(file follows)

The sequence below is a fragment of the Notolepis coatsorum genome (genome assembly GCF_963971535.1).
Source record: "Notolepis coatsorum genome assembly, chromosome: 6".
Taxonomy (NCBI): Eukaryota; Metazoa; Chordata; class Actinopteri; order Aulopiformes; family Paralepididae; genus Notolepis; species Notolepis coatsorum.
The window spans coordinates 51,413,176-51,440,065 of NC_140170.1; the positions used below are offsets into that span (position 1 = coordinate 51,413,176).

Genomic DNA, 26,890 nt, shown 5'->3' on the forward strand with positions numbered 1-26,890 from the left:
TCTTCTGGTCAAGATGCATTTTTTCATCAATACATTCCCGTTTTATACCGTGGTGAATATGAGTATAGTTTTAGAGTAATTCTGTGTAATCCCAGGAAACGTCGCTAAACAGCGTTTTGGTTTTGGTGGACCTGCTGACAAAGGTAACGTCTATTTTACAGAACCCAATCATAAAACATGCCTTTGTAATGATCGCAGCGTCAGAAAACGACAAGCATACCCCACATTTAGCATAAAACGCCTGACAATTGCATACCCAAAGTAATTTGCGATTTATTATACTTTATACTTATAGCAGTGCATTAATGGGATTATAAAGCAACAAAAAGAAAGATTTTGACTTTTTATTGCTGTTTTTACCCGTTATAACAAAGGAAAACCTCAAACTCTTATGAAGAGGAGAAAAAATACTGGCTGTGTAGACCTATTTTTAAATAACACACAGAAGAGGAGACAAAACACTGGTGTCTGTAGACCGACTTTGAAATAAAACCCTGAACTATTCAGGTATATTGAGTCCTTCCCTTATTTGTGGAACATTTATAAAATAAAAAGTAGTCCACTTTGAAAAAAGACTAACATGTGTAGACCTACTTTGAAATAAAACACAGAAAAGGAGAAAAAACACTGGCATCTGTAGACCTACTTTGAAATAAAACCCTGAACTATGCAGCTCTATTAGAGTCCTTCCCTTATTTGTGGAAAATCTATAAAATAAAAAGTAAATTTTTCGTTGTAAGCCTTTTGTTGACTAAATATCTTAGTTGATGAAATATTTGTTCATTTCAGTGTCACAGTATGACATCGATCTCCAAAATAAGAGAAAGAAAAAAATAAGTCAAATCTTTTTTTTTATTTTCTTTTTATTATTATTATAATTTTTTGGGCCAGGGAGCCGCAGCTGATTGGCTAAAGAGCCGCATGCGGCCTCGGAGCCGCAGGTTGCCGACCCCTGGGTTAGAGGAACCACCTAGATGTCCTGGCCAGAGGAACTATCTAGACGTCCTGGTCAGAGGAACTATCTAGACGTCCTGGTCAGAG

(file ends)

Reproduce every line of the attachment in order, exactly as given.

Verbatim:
The sequence below is a fragment of the Notolepis coatsorum genome (genome assembly GCF_963971535.1).
Source record: "Notolepis coatsorum genome assembly, chromosome: 6".
Taxonomy (NCBI): Eukaryota; Metazoa; Chordata; class Actinopteri; order Aulopiformes; family Paralepididae; genus Notolepis; species Notolepis coatsorum.
The window spans coordinates 51,413,176-51,440,065 of NC_140170.1; the positions used below are offsets into that span (position 1 = coordinate 51,413,176).

Genomic DNA, 26,890 nt, shown 5'->3' on the forward strand with positions numbered 1-26,890 from the left:
TCTTCTGGTCAAGATGCATTTTTTCATCAATACATTCCCGTTTTATACCGTGGTGAATATGAGTATAGTTTTAGAGTAATTCTGTGTAATCCCAGGAAACGTCGCTAAACAGCGTTTTGGTTTTGGTGGACCTGCTGACAAAGGTAACGTCTATTTTACAGAACCCAATCATAAAACATGCCTTTGTAATGATCGCAGCGTCAGAAAACGACAAGCATACCCCACATTTAGCATAAAACGCCTGACAATTGCATACCCAAAGTAATTTGCGATTTATTATACTTTATACTTATAGCAGTGCATTAATGGGATTATAAAGCAACAAAAAGAAAGATTTTGACTTTTTATTGCTGTTTTTACCCGTTATAACAAAGGAAAACCTCAAACTCTTATGAAGAGGAGAAAAAATACTGGCTGTGTAGACCTATTTTTAAATAACACACAGAAGAGGAGACAAAACACTGGTGTCTGTAGACCGACTTTGAAATAAAACCCTGAACTATTCAGGTATATTGAGTCCTTCCCTTATTTGTGGAACATTTATAAAATAAAAAGTAGTCCACTTTGAAAAAAGACTAACATGTGTAGACCTACTTTGAAATAAAACACAGAAAAGGAGAAAAAACACTGGCATCTGTAGACCTACTTTGAAATAAAACCCTGAACTATGCAGCTCTATTAGAGTCCTTCCCTTATTTGTGGAAAATCTATAAAATAAAAAGTAAATTTTTCGTTGTAAGCCTTTTGTTGACTAAATATCTTAGTTGATGAAATATTTGTTCATTTCAGTGTCACAGTATGACATCGATCTCCAAAATAAGAGAAAGAAAAAAATAAGTCAAATCTTTTTTTTTATTTTCTTTTTATTATTATTATAATTTTTTGGGCCAGGGAGCCGCAGCTGATTGGCTAAAGAGCCGCATGCGGCCTCGGAGCCGCAGGTTGCCGACCCCTGGGTTAGAGGAACCACCTAGATGTCCTGGCCAGAGGAACTATCTAGACGTCCTGGTCAGAGGAACTATCTAGACGTCCTGGTCAGAG